Regarded as the fasted growing and largest refrigerated port in the U.S., the Port of Philadelphia (PhilaPort) is home to the Packer Marine Terminal, adjacent to the Interstate 95 and 76 freight corridors. Processing around 300 reefer trucks daily, PhilaPort is within a day’s drive by truck to a third of the U.S. population, making it an ideal location for time-sensitive refrigerated imports. According to January import data from IHS Markit, Philadelphia has moved to the number one spot for volume importing 13.9% of the total reefer TEUs (twenty-foot equivalent units). New York is a close second at 13%, while Wilmington is a distant third at 7.7% of total reefer import volume.
Even though national reefer import volumes are starting in 2023 at a similar pace as last year, the East Coast is beginning at its highest level in the past five years. Import TEU volumes are up 7.1% m/m and 1.3% y/y, while in Philadelphia, volumes are up 2.3% y/y and 22.2% m/m. New York and Wilmington are down by 10% and 17% y/y, respectively. The West Coast has had its slowest start to the year in the past five years – volumes are down 3.7% y/y and almost flat sequentially. Port Hueneme (near Santa Barbara) is a high-productivity, low-congestion port and is ranked first for the West Coast reefer imports, with imports up 21.2% y/y and 10.6% m/m. Los Angeles is a close second, where import reefer volumes were up 3% y/y but down 6.6% m/m in January.
All rates cited below exclude fuel surcharges unless otherwise noted.
Surging volumes of flowers ahead of Valentine’s Day in Miami helped push state-level rates in Florida up by $0.26/mile to $1.66/mile last week. In Miami, the number one reefer market last week and ground zero for floral imports from South America, spot rates spiked, increasing by $0.29/mile to $1.65/mile, while long-haul loads to Brooklyn, NY, averaged $1.91/mile, the highest they had been since June last year. On the regional lane 670 miles north to Atlanta, spot rates at $1.89/mile were almost $0.70/mile higher than the January average.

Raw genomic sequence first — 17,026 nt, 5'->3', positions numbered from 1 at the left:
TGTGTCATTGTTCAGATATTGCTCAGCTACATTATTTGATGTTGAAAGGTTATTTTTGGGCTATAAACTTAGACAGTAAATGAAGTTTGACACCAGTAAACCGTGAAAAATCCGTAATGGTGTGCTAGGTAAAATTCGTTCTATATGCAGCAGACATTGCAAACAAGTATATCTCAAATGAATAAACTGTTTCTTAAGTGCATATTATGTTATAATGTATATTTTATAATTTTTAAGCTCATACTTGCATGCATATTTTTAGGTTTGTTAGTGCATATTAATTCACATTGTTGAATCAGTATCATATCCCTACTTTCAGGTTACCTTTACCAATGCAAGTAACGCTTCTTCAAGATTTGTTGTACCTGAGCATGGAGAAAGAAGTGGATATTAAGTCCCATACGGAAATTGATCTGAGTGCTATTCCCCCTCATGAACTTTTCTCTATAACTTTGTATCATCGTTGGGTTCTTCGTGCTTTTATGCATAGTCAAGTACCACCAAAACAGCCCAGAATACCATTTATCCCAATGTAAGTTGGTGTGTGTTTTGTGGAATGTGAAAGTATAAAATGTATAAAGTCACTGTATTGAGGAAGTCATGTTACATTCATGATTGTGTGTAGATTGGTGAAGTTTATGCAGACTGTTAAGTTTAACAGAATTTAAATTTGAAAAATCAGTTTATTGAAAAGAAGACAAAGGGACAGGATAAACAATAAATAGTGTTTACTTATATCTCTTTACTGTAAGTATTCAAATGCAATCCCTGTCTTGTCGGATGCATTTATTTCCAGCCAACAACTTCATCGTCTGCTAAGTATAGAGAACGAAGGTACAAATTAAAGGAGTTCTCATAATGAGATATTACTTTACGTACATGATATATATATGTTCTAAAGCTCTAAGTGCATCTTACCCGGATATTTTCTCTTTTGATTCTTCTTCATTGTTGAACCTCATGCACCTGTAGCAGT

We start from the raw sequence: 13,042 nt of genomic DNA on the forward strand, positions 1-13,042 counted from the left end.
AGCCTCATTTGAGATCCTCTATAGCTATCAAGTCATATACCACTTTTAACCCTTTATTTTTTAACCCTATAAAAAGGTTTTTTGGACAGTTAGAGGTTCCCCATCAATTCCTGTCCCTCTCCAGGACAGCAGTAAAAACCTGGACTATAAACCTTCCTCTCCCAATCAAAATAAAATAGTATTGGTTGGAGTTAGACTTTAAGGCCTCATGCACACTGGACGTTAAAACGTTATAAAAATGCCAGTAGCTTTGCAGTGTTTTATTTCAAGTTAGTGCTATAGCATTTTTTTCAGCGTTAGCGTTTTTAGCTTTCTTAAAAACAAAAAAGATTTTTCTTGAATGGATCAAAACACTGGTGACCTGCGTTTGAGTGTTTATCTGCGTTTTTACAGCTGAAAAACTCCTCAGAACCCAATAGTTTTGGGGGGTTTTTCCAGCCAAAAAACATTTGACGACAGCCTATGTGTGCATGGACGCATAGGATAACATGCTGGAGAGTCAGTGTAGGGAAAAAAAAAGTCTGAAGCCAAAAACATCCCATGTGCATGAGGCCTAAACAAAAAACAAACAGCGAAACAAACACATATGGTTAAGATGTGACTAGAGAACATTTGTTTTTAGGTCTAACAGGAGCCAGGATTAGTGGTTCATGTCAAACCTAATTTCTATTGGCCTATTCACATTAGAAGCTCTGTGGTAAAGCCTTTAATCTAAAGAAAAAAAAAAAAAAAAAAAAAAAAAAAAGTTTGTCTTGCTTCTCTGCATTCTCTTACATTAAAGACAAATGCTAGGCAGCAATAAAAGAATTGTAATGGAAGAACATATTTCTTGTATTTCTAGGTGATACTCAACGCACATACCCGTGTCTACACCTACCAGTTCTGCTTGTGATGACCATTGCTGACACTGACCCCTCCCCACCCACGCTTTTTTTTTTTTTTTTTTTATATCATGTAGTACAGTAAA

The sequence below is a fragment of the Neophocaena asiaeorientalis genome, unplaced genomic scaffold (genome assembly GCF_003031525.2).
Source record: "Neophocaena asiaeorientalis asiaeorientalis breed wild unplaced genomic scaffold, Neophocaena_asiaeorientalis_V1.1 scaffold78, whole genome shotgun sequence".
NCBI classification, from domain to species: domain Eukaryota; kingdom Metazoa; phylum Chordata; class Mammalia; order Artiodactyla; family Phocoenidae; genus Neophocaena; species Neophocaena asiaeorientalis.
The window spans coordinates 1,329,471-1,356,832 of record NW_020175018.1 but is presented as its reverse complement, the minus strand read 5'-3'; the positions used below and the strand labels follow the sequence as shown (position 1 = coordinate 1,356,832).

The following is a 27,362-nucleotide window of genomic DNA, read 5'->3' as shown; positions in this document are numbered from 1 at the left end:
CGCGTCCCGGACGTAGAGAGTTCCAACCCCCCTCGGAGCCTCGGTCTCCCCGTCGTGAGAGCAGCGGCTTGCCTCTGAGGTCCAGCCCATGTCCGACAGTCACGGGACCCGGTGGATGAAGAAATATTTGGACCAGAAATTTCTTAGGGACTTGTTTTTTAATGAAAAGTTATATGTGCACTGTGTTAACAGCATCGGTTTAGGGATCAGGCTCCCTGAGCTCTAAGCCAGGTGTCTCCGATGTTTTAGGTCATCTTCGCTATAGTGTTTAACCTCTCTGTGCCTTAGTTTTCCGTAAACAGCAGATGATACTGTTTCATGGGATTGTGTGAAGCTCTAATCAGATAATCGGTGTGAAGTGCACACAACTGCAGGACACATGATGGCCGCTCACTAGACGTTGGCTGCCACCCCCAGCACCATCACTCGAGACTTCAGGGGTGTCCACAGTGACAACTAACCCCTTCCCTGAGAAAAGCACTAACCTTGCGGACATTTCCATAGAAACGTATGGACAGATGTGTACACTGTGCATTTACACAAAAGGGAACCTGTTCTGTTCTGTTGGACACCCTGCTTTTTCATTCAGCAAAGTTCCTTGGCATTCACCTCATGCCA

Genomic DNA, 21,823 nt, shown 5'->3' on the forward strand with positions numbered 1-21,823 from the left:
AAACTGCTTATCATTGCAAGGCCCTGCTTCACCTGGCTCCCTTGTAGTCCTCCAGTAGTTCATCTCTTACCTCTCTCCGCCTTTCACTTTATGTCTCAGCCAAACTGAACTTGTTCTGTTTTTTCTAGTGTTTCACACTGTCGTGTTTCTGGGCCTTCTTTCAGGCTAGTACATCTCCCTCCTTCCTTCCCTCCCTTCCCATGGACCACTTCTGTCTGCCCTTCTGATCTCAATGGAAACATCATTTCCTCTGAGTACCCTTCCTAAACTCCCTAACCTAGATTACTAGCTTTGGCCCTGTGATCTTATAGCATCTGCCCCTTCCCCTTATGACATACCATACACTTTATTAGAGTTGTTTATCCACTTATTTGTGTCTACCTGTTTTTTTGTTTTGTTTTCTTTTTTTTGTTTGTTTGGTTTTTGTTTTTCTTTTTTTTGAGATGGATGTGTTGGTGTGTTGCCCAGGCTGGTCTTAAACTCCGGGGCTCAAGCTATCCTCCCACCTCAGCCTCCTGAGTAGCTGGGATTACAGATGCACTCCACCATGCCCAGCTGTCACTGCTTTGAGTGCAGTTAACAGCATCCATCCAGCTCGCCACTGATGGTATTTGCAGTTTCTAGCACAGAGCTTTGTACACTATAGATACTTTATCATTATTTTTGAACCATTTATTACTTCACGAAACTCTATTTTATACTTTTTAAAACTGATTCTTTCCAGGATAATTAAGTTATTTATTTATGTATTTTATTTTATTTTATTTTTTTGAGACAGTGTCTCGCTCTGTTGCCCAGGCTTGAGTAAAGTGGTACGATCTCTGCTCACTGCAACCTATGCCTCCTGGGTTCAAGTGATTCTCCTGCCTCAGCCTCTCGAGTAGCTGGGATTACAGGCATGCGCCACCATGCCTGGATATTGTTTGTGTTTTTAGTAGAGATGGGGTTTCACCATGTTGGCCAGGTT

In Savannah, reefer capacity tightened last week, with spot rates jumping by $0.62/mile to an average of $2.64/mile. Solid gains were reported on the 720-mile haul to Philadephia, where spot rates at $2.09/mile were $0.31/mile higher than in January. In Michigan last week, spot rates increased by $0.08/mile to $2.75/mile for outbound loads, which is right around 2018 and 2021 levels. Most of the gains came from Detroit, where rates increased by $0.20/mile to $2.16/mile, while in nearby Grand Rapids, spot rates were up $0.06/mile to $2.66/mile.
Load to Truck Ratio (LTR)
After a slow start following Hurricane Ian late last year, the Florida produce season is back on track, with weekly truckload shipping volumes within 2% of the previous year. National volumes are 12% lower compared to last year, contributing to fewer load posts in the reefer market, which were down 15% last week. Reefer spot capacity loosened with 11% more equipment posts last week and is still at the highest level in seven years, resulting in the reefer load-to-truck (LTR) decreasing from 4.88 to 3.73.
National average reefer linehaul rates are following a typical cooling trend in the lead-up to Spring and increasing produce volumes following last week’s $0.03/mile decrease. At $2.06/mile, reefer spot rates are $1.04/mile lower than the previous year, $0.09/mile lower than in 2018, and $0.11/mile higher than in 2019.
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